IX. Toxo’s effect on the performance of our soldiers and pilots
Working with the psychology clinic at the Central Military Hospital in Prague, we tested in much greater detail the differences in performance between Toxo positive and negative people. Over the years, thousands of recruits in this workplace slipped through our hands, because those who were supposed to be military drivers in garrisons near Prague, part of patrol service or the Prague Castle Guard, had their psychological examination in this hospital. The psychologists of the army hospital gave them a number of tests, which determined psychological profile, psychical endurance and performance in stressful situations. Through the medical personnel we asked the studied recruits for permission include their data in our study. Those that agreed were examined for toxoplasmosis, and then we only had to compare the results of the psychological and performance tests of Toxo positive and negative people (Box 47 Informed consent). We used performance tests similar to those we used on the blood donors, as well as more complicated tests. The latter tests used not only data on reaction time, but also on several other physiological and psychological parameters, like short-term memory, resistance to fatigue, etc.
Box 47 Informed consent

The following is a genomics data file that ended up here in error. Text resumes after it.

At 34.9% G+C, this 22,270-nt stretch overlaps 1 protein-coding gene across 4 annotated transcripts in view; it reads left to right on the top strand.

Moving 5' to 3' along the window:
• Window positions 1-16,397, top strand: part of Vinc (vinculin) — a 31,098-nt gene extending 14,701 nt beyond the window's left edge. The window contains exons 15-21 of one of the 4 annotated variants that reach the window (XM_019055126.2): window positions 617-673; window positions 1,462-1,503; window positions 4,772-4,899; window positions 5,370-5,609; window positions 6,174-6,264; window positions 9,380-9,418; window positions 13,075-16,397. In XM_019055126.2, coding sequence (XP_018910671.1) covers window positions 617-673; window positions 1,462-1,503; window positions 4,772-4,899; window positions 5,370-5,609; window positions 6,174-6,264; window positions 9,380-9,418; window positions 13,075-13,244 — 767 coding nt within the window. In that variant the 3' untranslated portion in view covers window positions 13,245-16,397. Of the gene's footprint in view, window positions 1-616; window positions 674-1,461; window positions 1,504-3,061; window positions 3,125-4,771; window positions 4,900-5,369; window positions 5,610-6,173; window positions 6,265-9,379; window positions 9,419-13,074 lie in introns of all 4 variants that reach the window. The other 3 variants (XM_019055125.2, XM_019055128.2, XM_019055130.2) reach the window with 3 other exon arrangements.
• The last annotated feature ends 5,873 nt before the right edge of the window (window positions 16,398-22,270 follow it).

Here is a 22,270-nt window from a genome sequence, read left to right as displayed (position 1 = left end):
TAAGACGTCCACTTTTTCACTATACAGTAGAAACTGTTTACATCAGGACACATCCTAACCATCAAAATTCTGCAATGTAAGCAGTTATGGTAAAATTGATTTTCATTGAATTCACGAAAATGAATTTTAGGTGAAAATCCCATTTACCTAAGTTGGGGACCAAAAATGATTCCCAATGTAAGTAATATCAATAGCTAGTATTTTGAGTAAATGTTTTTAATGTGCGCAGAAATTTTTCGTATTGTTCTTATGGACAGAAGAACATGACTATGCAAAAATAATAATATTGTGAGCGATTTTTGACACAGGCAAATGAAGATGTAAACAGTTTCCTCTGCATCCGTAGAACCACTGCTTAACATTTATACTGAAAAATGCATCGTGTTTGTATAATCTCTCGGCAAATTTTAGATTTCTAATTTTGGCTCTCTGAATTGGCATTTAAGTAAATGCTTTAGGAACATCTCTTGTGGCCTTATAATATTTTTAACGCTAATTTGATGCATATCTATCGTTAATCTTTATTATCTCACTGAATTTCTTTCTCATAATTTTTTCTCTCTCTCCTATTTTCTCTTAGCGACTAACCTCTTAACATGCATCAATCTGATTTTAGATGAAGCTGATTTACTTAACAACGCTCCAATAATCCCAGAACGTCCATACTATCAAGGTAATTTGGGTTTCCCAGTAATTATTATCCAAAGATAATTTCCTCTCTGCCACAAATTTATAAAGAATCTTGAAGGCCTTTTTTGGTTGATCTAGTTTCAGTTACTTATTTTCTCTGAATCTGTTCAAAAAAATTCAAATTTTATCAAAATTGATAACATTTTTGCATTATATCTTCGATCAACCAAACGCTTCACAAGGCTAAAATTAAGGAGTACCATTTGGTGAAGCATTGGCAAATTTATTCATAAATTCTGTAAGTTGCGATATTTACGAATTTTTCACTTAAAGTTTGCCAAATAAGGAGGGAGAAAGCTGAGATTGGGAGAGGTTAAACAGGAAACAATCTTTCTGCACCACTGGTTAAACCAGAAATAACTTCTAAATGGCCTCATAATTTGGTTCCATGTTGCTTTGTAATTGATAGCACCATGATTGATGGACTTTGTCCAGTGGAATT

When conducting research on people, we first need to get their informed consent. We need to familiarize them with the goal of the study, as well as with what we will ask them to do and how the results will be used. We must further inform them how and when they can withdraw their agreement to participate (usually it’s possible at any time, until the data is made anonymous). If experimenting on children or people with limited legal competence, we must obtain the agreement of their legal guardian. These rules, which were established in the Czech Republic through routine practice and adhere to the Convention of Human Rights and Biomedicine adopted by the Council of Europe, must be strictly followed; especially when the studies might disturb or endanger the test subject’s rights to physical or psychical integrity or dignity. If there is no such danger, like if we’re only observing how people behave in natural or constructed situations that don’t put them at risk, then the requirements for the informed agreement aren’t as strict – but the ethical committee of the respective institution should always decide this, not the individual researcher. In some cases a strict and mechanical request for informed agreement could take away the value of the entire study. For example, if we’re studying how trusting people are, and have them drink an unknown liquid or sign a blank sheet of paper, we clearly can’t tell them about the purpose of the experiment beforehand. If it’s drinking water, the danger is minimal, and the people can be informed about the purpose of the experiments in general terms “you will participate in a set of ethological experiments studying the effects of toxoplasmosis on human behavior and psyche” (so that the test subjects won’t spend half their time studying a detailed informed agreement, and to limit the risk of revealing the experimental purpose to other participants). But if we’re filming people in a similar experiment, we must subsequently inform them of this and offer them the choice to delete the recording. If we’re unsure about any ethical aspects of our experiments, we shouldn’t base our judgments solely on the recommendations of the ethical committee (though it’s good to bear them in mind). Rather, we should consult Immanuel Kant’s categorical imperative: “Act only according to that maxim whereby you can, at the same time, will that it should become a universal law.”